I’m now several weeks removed from leading a birding safari to Tanzania, and now that I’m back here in reality-ville, it feels a world away. While I was gone, the first of the early migrants snuck in, like Common Grackles. Upon seeing some as I drove through Orleans shortly after returning, I said to myself – hey, Rüppell's Starlings. This was of course not correct - I left that grackle-like species back in the Serengeti. It took some time to adjust to the more pedestrian birds and mammals of home – as you know if you’ve been, even the starlings are spectacular in East Africa.
With six Mass Audubon travelers in tow, including a small flock of Cape Codders, I visited Northern Tanzania, home to some of the world’s great parks – the wildlife-filled bowl of the Ngorogoro Crater, Tarangire with its dense population of elephants and spectacularly alien baobab trees, and of course the famed Serengeti and its thundering herds of zebra and wildebeest chasing the rains from Kenya to Tanzania.
It had been a while since my last visit to East Africa, where I studied wildlife management for a semester in college, so I found it took a lot of work to re-learn the 800 or so species of birds possible in the region. For an American birder, there’s no frame of reference for a lot of the species in Africa, and I didn’t want to embarrass myself by confusing a Brubru with a boubou, an eremomela with a cameroptera, or, worse yet, a coucal with a cuckoo. And don’t get me started on the cisticolas – they make our sparrows seem gaudily colored. But with fun names like Zitting, Rattling, and Wailing Cisticola, one can almost forgive their infuriating drabness.
Most people don’t go to Africa to see small, confusing birds, of course. So on several occasions, we made a point to cast a perfunctory glance at the sleepy lions a few feet from our Land Cruiser, the imposing herds of African Buffalo staring us down, or the several leopards we saw one afternoon in the Serengeti. Another evening we watched a family group of thirty elephants splashing around in a water hole like enormous children, in perhaps the purest demonstration of animal joy I’ve seen. We had good luck with all the usual big targets with the exception of rhinos, which never came within camera distance. But I’m inclined toward the more obscure and seldom seen mammals, anyway, with sightings of the small, lanky cat known as a Serval; the family of sleepy, snuggling bushbabies, a type of huge-eyed nocturnal primate; and the just plain adorable Bat-eared Fox near the top of my highlight list.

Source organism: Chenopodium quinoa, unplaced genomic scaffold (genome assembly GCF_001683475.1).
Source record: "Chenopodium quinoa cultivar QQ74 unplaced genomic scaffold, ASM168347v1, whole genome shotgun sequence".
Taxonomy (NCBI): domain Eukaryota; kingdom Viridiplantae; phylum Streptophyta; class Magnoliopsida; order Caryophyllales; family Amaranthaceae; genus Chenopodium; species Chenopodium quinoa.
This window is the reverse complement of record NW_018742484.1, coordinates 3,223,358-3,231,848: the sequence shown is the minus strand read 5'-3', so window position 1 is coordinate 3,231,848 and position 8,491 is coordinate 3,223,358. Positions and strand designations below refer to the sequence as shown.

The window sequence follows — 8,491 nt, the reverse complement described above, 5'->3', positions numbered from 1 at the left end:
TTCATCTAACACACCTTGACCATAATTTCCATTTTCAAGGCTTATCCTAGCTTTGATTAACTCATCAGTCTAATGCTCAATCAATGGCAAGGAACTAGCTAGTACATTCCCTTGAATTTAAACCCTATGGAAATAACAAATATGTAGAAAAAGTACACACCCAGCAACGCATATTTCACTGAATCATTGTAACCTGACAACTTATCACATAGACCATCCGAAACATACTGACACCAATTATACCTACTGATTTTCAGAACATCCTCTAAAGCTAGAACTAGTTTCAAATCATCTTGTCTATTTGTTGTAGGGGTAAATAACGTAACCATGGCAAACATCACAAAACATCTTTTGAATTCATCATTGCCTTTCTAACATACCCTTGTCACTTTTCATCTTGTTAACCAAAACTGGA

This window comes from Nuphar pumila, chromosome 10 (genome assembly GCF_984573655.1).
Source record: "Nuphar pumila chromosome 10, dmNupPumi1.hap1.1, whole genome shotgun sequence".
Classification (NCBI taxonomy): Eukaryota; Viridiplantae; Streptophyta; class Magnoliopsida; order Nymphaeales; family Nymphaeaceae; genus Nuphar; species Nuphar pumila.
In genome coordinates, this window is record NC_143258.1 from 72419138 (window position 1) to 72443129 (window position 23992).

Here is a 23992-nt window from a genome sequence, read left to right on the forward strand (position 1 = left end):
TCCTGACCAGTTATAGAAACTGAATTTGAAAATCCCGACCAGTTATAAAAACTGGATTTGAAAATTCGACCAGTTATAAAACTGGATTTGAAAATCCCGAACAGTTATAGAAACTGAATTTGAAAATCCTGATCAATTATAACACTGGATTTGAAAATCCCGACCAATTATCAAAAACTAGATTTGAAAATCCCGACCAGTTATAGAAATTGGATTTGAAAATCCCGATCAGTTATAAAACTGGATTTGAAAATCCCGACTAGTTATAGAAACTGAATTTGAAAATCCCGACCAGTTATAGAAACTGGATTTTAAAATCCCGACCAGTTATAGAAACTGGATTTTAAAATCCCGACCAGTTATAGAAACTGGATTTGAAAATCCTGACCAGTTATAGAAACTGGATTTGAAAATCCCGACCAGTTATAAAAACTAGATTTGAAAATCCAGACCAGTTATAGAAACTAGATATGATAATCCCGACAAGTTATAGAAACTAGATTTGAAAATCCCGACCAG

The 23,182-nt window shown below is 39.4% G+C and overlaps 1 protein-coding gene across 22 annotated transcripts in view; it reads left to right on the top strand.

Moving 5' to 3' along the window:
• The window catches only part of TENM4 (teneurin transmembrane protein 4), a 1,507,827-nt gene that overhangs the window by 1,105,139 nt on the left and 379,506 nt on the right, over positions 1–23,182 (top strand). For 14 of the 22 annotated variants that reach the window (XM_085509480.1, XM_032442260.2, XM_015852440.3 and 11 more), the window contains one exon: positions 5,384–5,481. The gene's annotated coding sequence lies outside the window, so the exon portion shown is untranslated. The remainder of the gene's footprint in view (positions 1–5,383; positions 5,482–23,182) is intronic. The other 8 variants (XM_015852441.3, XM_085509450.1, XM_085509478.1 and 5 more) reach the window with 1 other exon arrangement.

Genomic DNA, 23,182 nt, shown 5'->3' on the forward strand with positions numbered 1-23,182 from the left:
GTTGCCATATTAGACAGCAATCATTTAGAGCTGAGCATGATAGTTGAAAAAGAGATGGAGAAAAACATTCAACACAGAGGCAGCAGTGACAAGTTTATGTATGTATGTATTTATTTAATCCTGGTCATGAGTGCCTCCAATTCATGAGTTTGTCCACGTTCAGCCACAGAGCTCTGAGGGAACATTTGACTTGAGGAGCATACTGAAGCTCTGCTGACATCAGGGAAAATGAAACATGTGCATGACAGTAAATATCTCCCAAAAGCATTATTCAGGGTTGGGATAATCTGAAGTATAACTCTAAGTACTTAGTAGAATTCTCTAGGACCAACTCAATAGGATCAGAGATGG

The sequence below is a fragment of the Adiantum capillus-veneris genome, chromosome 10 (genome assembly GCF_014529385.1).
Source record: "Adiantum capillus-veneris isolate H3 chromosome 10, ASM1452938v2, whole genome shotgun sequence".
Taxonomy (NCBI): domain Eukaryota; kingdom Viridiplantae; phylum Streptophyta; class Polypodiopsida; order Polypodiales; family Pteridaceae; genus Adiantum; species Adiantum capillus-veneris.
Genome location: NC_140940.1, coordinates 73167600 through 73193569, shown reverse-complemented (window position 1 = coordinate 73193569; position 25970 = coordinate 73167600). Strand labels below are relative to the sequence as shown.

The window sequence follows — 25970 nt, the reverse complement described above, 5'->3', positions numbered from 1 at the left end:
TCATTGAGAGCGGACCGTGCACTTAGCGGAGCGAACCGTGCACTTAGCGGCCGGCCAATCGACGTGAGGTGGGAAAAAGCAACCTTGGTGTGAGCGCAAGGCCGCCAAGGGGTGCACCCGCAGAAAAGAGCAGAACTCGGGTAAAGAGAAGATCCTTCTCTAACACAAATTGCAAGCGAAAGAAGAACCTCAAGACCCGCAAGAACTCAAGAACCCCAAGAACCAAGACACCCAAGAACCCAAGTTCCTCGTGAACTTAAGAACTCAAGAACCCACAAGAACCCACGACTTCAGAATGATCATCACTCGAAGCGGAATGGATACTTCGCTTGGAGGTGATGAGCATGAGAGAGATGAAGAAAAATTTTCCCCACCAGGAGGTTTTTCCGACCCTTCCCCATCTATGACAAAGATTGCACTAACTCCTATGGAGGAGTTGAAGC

We also deigned to look at the more stereotypical birds of an African safari. Visits to multiple alkali lakes provided that classic Rift Valley scene of many thousands of Greater and Lesser Flamingoes feeding together in a writhing pink mass of legs and long necks; gigantic, ponderous Kori Bustards strutting fearlessly about the plains; and the delightfully weird Secretary Bird, essentially a hawk that’s been stretched into absurd lankiness on a medieval rack, stalking the savannahs in search of snakes and other prey.
I could go on and on of course, but part of traveling is accepting that others have a limited attention span for our vacation stories. I’ll just say this - if you have any interest in wildlife, get yourself to Africa somehow, because there is nothing like it anywhere. And with the wildlife facing threats from habitat loss to poaching to climate change, it won’t necessarily be there forever.
Take a look at more photos from Mark's trip here.